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Depression, Anxiety, and COVID-19



Mental health conditions are often overlooked and considered comparatively unimportant as

compared to medical issues like diabetes, hypertension, etc. People who are suffering from

mental health issues can worsen their condition if stress is increased. According to research, stress is a well-established contributor to the development, onset, and severity of mental health disorders. Sufferers of generalized anxiety and health anxiety may find an increase in their symptoms during the pandemic.


Depressive symptoms may worsen with increased low mood, decreased energy, and limited interest in day-to-day activities. In crises, fear intensifies symptoms in people with pre-existing mental health disorders. For instance, stress is a well-documented factor in the worsening of symptoms of people with Schizophrenia and Bipolar Disorder. In the aftermath of a natural disaster, patients suffering from Schizophrenia shows the highest avoidance and has low approach coping, followed by patients suffering from Bipolar Disorder.


It is possible that those with Obsessive-Compulsive Disorder (OCD) with pre-occupations of

contamination and cleanliness may experience increased frequency and intensity of obsessive thoughts.


The emphasis on frequent hand washing and the risk of infection after touching objects and meeting people as a part of COVID-19 preventions, as propagated by the government, media and social media, enhances the risk of relapse in people with OCD.


However, the question is, what should you do if you have a pre-existing mental health condition to reduce the mental health impact of the COVID-19?


1) Be careful what you read in the news!


Some of the recommendations by the World Health Organization (WHO) are:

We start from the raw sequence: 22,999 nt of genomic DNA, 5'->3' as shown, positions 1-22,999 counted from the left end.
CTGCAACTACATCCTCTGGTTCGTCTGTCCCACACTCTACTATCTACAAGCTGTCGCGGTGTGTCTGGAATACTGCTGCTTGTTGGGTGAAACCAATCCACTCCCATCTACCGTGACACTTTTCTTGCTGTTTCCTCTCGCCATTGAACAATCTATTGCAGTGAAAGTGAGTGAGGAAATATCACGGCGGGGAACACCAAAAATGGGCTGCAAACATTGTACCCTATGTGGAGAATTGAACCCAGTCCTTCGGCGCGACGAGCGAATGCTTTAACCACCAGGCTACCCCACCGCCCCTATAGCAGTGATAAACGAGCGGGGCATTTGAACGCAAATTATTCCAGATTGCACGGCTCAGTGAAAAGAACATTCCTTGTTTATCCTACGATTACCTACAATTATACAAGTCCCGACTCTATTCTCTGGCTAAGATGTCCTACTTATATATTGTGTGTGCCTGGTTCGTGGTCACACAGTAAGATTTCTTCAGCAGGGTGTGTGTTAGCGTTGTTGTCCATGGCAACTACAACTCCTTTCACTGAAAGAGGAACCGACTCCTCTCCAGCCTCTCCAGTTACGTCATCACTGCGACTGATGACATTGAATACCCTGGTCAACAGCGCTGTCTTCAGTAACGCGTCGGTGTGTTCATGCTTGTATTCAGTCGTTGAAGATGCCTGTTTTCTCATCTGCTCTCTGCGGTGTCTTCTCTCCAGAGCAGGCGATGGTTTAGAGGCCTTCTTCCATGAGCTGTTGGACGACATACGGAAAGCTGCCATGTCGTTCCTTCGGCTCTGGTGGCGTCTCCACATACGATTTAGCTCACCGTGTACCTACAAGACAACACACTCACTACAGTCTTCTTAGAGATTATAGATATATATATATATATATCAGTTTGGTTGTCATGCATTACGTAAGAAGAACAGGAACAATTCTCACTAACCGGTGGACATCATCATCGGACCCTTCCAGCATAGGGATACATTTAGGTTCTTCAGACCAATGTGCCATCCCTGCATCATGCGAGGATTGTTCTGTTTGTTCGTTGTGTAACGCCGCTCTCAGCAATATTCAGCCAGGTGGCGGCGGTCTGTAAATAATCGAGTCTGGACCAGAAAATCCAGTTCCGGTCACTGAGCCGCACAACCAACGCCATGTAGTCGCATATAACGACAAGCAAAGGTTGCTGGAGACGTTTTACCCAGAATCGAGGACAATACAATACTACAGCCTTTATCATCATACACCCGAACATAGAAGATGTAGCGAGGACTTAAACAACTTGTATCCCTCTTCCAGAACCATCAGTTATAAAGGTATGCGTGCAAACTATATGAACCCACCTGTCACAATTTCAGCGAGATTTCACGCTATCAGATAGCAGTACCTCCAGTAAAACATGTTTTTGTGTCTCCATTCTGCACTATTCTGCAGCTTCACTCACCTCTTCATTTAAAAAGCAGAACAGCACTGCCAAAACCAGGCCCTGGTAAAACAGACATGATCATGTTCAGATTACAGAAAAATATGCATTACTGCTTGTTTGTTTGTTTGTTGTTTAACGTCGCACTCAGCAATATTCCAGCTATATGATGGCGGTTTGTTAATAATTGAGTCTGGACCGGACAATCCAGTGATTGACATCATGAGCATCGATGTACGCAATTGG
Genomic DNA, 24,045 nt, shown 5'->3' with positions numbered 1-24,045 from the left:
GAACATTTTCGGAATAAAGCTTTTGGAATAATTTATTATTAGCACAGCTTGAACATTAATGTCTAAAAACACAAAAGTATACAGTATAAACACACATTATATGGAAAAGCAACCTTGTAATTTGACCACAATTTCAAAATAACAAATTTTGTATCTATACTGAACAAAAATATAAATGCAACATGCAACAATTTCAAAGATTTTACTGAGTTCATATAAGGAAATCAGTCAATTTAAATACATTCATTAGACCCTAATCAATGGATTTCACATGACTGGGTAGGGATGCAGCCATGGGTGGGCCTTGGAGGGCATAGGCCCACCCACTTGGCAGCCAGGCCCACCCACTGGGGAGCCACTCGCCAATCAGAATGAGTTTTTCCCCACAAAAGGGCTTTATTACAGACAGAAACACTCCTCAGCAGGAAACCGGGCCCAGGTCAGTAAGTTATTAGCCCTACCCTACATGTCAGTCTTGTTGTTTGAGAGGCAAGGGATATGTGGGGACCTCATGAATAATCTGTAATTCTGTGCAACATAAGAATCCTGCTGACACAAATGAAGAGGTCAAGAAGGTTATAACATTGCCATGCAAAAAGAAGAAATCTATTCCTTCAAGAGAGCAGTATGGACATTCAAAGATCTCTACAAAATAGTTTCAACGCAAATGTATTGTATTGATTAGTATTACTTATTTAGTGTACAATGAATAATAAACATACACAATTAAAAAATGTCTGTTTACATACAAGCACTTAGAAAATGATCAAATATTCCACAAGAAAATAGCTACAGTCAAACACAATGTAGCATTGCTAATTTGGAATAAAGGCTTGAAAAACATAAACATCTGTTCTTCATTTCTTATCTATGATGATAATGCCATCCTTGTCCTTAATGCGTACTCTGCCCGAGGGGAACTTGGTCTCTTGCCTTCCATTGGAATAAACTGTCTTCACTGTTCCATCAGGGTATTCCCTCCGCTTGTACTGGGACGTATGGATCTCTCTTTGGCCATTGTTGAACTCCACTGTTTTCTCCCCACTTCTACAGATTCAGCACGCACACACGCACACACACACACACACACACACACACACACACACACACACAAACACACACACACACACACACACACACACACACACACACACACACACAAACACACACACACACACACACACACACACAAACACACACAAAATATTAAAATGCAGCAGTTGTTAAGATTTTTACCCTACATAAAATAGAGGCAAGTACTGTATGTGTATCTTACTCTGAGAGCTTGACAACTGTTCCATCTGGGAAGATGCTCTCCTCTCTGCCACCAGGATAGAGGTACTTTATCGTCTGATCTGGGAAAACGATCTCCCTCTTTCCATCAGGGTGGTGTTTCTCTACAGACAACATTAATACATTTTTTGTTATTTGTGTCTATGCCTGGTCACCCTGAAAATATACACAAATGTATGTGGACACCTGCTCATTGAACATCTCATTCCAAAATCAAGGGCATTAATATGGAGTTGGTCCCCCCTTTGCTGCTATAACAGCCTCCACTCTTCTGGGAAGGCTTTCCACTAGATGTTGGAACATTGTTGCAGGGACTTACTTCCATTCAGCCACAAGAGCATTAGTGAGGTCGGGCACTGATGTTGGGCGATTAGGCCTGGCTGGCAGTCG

• Avoid listening to news that might cause you to feel anxious or distressed.

  • Seek information that could help you take steps to protect yourself and your loved ones.

  • Seek updates and information at specific times.

2) Social Connection


Due to mass quarantine and social distancing, to prevent a sense of disconnection, you can communicate with loved ones, reduce exposure to the news, maintain a positive attitude, take good care of your health, be aware of your emotions, and talk to someone if feeling sad or anxious. Only rely on official news outlets and government guidelines regarding the pandemic.


3) Online Therapy


If you were previously seeking therapy, it is important that you continue your sessions online with your therapist. Or if you feel that you need therapy because of previously self-managed mental health issues, seeking the right therapist can be the answer.


ReliveNow is providing free 15-minute therapy sessions through its Free Virtual Clinic where you can connect with the best mental health professionals in the country and decide if therapy is the right option for you.




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